• Move—when I'm like this, I will sometimes only get out of bed to get food and go to the restroom.  I'll just lie in bed and and watch Netflix or Amazon Prime or DVDs on my computer.  If I get up, stretch, exercise, move around I will feel better.
  • Take my meds—so, a little over a year ago I started a daily regimen of St. John's Wort.  It helped.  I had more energy, a more hopeful outlook.  I felt like I was healing.  In September I had to stop taking it while I was sick, so it wouldn't interfere with my antibiotics.  Since then, my regimen has kind of fallen apart.  I need to get back to it.  If I take my meds on a regular basis I will feel better.
  • Socialize—I have a tendency to isolate myself anyway, but I practically become a hermit when I'm depressed.  If I make an effort to see and talk to people I like I will feel better.
  • Interrupt—I get trapped on these loops of negative thoughts that end up reinforcing all the terrible habits I fall into when I get depressed.  In theory, I know how to interrupt these loops, these thoughts.  In theory, I can redirect myself towards something more useful than negative thought.  If I redirect my thinking towards positive thoughts I will feel better.
  • Meditate—this is to train my brain to get better at interrupting my negative thoughts and finding a bit of peace within myself.  If I regularly meditate I will feel better.
If I do these things I will feel better.  I will feel better.  I will feel better.

13 December 2017

Poetry Wednesday #65

I'm bringing back Poetry Wednesday!  For a while anyway.  The next several weeks will feature poems I wrote in middle and high school for my creative writing classes.  Some of these are really quite good.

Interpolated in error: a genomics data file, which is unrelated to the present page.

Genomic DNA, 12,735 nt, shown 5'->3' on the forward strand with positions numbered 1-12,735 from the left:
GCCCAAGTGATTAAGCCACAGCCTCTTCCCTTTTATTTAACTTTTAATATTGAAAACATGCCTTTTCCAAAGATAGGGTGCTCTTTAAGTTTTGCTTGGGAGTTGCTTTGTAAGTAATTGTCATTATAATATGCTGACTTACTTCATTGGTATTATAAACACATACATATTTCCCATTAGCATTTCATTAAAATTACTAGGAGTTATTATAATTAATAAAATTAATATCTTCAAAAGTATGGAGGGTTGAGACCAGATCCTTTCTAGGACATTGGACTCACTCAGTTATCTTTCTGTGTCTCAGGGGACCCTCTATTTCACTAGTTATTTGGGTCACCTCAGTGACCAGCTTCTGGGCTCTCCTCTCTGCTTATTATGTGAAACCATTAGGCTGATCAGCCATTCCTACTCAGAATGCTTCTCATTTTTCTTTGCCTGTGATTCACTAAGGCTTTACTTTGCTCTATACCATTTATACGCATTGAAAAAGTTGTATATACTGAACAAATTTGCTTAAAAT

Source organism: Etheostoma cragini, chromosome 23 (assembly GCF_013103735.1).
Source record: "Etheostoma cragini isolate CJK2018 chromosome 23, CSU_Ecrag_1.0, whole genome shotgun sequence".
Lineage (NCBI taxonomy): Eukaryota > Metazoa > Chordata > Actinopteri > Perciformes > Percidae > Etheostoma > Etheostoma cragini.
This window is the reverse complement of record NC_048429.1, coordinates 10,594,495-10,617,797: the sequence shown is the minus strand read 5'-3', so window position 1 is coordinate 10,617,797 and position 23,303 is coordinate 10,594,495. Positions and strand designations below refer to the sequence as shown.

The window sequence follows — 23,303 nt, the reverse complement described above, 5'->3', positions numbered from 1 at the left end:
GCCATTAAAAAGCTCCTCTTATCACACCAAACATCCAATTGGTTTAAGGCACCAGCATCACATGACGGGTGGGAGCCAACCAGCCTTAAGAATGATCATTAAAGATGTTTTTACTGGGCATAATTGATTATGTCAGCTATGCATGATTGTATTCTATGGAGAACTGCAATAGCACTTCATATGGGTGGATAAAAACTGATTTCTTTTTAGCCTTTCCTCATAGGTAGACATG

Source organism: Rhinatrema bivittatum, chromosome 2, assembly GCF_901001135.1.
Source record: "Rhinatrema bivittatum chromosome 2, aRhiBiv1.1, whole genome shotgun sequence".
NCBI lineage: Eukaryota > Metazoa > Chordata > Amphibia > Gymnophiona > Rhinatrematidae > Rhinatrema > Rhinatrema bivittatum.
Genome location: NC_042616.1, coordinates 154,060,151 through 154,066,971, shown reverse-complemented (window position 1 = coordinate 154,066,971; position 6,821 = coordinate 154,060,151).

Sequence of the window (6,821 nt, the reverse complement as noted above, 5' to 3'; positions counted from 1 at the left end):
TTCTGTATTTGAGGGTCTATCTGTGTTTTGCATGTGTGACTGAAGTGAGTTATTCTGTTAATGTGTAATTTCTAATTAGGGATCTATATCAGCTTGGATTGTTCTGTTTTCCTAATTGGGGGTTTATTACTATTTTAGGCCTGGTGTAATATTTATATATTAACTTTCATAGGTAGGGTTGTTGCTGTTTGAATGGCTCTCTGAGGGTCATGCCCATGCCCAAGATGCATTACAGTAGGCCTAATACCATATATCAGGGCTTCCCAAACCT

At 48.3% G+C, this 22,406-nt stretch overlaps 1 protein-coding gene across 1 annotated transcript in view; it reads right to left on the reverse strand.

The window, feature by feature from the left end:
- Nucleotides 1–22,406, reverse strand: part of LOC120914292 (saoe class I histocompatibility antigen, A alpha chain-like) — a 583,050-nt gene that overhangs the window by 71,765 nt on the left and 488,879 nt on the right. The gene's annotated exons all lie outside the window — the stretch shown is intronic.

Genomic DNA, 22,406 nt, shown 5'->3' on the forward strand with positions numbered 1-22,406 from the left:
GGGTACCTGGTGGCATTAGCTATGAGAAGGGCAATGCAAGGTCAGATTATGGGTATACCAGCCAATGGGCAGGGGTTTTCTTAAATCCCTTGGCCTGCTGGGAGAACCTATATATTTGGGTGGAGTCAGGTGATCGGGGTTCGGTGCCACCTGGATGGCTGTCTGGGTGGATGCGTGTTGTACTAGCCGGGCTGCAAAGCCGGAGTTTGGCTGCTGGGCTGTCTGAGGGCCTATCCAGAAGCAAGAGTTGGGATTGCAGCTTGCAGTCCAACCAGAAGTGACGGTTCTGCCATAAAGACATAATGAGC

Osawatomie State Hospital
This was written my freshman year. ~AJ

They Said I Was Crazy

Dark, empty halls
     of an abandoned asylum
     black-red with the blood of
     worthless, psychotic humans
     long since gone.
Dead bodies
     piled high in a room
     we can no longer get to–
     too many dead, can't open the door.
Another room filled,
     looking like it's going to
     burst—POP!—like a grotesque
Deep puddle of blood
     to swim in, to use as a pool.

Hotel of dementia–
Only me to keep myself company, and
Shadows dancing shadows
on the walls.
Trying to get rid
Of the souls of the damned,
Voices running past,
Singing their screams into my head.

The grandfather clock strikes thirteen–
That isn't even a number–
The candle brings the shadows and the
Voices again and again and again
And again and again and again and again
And again and again and again and sudden

06 December 2017

Poetry Wednesday #64

I'm bringing back Poetry Wednesday!  For a while anyway.  The next several weeks will feature poems I wrote in middle and high school for my creative writing classes.  Some of these are really quite good.
By Steve Kaiser from Seattle, US (WTO protests 10) [CC BY-SA 2.0], via Wikimedia Commons
I had to write and perform a rap for my poetry writing class my freshman year of high school.  This is it.  One day I'll tell you about the difficulties I had with this, but for today just enjoy the poem.  There are pieces here that work, but only pieces.  It's too bad.  Those pieces show promise.  ~AJ


We live to survive, we survive to die.
We say we don't trick ourselves, but all we do is lie.
Conning our way though life.